Whyte also repaid Lloyds bank £18m owed by Rangers as part of the deal, and as Sportingintelligence reported on Sunday it was suspected that Whyte had made that payment from £24.4m received for selling some of Rangers tickets for the next four years to brokers Ticketus.
    That suspicion has now been confirmed (see today’s Scottish Daily Mail story).
    Sportingintelligence can reveal that visitors yesterday to Duff & Phelps at their London office for separate meetings that were held to try to find the full facts behind Rangers’ demise, were:
    Whyte, 41, who continues to insist via a spokesman that he has done nothing wrong. Sportingintelligence understands, however, that Whyte misled even some of his close associates about how he funded the £18m to Lloyds.
    One or more representatives from Ticketus themselves, who passed on details to the administrators about the deal that saw them pay Whyte £24.4m. It is understood that Ticketus director Ross Bryan was at Portman Square at some point yesterday.
    Phil Betts, Rangers director and tax specialist, was also interviewed by Duff & Phelps in London yesterday. Today’s Daily Record reveals that Betts “was paid more than £160,000 in eight months while the club were being dragged into administration”. Betts was Whyte’s first appointment to the Ibrox board after taking over the club last May.
    The different parties are believed to have confirmed to the administrators that Whyte did the Ticketus deal and then paid off Lloyds.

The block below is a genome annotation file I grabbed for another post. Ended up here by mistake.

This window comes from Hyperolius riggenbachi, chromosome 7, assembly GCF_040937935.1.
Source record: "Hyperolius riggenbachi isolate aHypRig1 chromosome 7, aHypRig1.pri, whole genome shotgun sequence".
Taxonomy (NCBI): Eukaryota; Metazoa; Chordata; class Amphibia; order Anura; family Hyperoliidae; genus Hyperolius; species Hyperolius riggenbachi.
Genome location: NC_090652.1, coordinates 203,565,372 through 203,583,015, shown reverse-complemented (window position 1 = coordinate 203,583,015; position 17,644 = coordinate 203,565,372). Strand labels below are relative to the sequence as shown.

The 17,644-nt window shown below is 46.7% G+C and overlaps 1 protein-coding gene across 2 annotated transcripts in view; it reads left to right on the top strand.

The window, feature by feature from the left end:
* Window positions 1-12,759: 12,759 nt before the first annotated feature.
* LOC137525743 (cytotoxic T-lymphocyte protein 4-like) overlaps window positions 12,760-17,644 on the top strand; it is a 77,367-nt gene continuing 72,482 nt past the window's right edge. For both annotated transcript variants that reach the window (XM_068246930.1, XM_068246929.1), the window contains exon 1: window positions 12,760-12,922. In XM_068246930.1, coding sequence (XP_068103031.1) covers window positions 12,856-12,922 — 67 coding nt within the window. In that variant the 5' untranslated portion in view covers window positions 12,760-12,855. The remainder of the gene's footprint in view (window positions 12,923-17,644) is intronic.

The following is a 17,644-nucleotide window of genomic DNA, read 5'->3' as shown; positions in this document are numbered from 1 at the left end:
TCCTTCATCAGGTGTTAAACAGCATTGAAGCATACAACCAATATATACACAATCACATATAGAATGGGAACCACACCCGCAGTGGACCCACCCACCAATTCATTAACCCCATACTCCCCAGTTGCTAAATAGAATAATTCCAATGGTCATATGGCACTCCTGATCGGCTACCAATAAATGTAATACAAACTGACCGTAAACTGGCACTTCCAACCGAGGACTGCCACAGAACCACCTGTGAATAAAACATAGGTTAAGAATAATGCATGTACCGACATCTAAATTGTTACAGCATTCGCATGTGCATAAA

Central to any potential criminal action against Whyte is whether he was dishonest in his dealings at any stage in official declarations. Strathclyde Police have confirmed they are ‘continuing to look at information’ but have not yet launched any formal investigation.
    Mystery still surrounds the precise involvement in Whyte’s Rangers’ plans of former bankrupt Aidan Earley (more about him here), and why £250,000 was paid to Earley from a bank account also used to hold the Ticketus income and used to pay Lloyds. (Daily Record story on that here).
    More from Nick Harris
    Sportingintelligence home page

  • Awe_Naw_No_Annoni_Oan_Anaw_Noo

    Rangers midfielder Matt McKay is set to seal a permanent transfer out of Rangers to North Korean side Busan I’Park, STV understands.

    The Australian international is surplus to requirements at Ibrox, having made just three appearances for Ally McCoist’s side.

    It is understood the player’s agent, John Viola, is in North Korea putting the finishing touches to the deal, which is expected to be concluded within the next 24 hours.

    It is also understood that Viola is trying to find an interested buyer for Rangers with Kim Jong-un showing more than a passing interest,

    McKay arrived at the club in August 2011, moving from Australian side Brisbane Roar in a £250,000 move.

    It is understood the 29-year-old has already said his goodbyes at Murray Park, as he becomes the first player to leave with the club in administration.

    The club’s administrators, Duff and Phelps, are currently reviewing the budget at Rangers, with a view to potentially releasing players from their contracts.

    McKay was left out of Australia’s latest squad for a World Cup qualifier with Saudi Arabia, which was announced on Tuesday.

    The 2012 K-League season is due to start on March 3. McKay had a previous spell in South Korea with Incheon United in 2006, but didn’t make a competitive appearance during a short loan.

  • jungle jam67

    Do not know if this has been posted

    Matthew McKay to leave ra gers for Korean team
    £230000 for 3 games
    Need to be having a word will my boss
    Now wonder the Huns are going bust